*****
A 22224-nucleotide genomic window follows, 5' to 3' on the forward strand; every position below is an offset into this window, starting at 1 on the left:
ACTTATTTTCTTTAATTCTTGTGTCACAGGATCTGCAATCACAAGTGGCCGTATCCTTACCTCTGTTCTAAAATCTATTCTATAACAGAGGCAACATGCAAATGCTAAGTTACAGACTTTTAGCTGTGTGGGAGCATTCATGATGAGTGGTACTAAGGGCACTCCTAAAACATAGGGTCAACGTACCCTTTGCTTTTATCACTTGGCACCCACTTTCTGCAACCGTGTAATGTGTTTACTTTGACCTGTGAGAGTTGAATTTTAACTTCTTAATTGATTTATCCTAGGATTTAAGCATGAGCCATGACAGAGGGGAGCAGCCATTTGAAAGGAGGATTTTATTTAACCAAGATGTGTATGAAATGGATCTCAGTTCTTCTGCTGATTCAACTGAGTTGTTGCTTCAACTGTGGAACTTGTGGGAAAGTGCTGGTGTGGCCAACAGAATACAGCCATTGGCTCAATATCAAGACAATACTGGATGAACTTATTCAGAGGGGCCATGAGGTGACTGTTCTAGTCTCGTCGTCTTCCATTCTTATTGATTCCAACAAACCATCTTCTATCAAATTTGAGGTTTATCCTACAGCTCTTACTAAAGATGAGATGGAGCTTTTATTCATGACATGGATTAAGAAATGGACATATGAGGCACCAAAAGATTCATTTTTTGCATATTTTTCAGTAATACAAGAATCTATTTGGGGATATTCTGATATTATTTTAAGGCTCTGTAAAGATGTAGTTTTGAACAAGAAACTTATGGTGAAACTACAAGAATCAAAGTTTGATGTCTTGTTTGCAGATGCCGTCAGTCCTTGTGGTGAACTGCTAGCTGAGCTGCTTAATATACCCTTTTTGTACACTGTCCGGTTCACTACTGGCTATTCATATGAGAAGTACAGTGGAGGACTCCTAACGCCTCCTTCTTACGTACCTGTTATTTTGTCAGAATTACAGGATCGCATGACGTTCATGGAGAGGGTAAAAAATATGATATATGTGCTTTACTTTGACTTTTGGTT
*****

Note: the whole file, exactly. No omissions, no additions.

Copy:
A 22224-nucleotide genomic window follows, 5' to 3' on the forward strand; every position below is an offset into this window, starting at 1 on the left:
ACTTATTTTCTTTAATTCTTGTGTCACAGGATCTGCAATCACAAGTGGCCGTATCCTTACCTCTGTTCTAAAATCTATTCTATAACAGAGGCAACATGCAAATGCTAAGTTACAGACTTTTAGCTGTGTGGGAGCATTCATGATGAGTGGTACTAAGGGCACTCCTAAAACATAGGGTCAACGTACCCTTTGCTTTTATCACTTGGCACCCACTTTCTGCAACCGTGTAATGTGTTTACTTTGACCTGTGAGAGTTGAATTTTAACTTCTTAATTGATTTATCCTAGGATTTAAGCATGAGCCATGACAGAGGGGAGCAGCCATTTGAAAGGAGGATTTTATTTAACCAAGATGTGTATGAAATGGATCTCAGTTCTTCTGCTGATTCAACTGAGTTGTTGCTTCAACTGTGGAACTTGTGGGAAAGTGCTGGTGTGGCCAACAGAATACAGCCATTGGCTCAATATCAAGACAATACTGGATGAACTTATTCAGAGGGGCCATGAGGTGACTGTTCTAGTCTCGTCGTCTTCCATTCTTATTGATTCCAACAAACCATCTTCTATCAAATTTGAGGTTTATCCTACAGCTCTTACTAAAGATGAGATGGAGCTTTTATTCATGACATGGATTAAGAAATGGACATATGAGGCACCAAAAGATTCATTTTTTGCATATTTTTCAGTAATACAAGAATCTATTTGGGGATATTCTGATATTATTTTAAGGCTCTGTAAAGATGTAGTTTTGAACAAGAAACTTATGGTGAAACTACAAGAATCAAAGTTTGATGTCTTGTTTGCAGATGCCGTCAGTCCTTGTGGTGAACTGCTAGCTGAGCTGCTTAATATACCCTTTTTGTACACTGTCCGGTTCACTACTGGCTATTCATATGAGAAGTACAGTGGAGGACTCCTAACGCCTCCTTCTTACGTACCTGTTATTTTGTCAGAATTACAGGATCGCATGACGTTCATGGAGAGGGTAAAAAATATGATATATGTGCTTTACTTTGACTTTTGGTT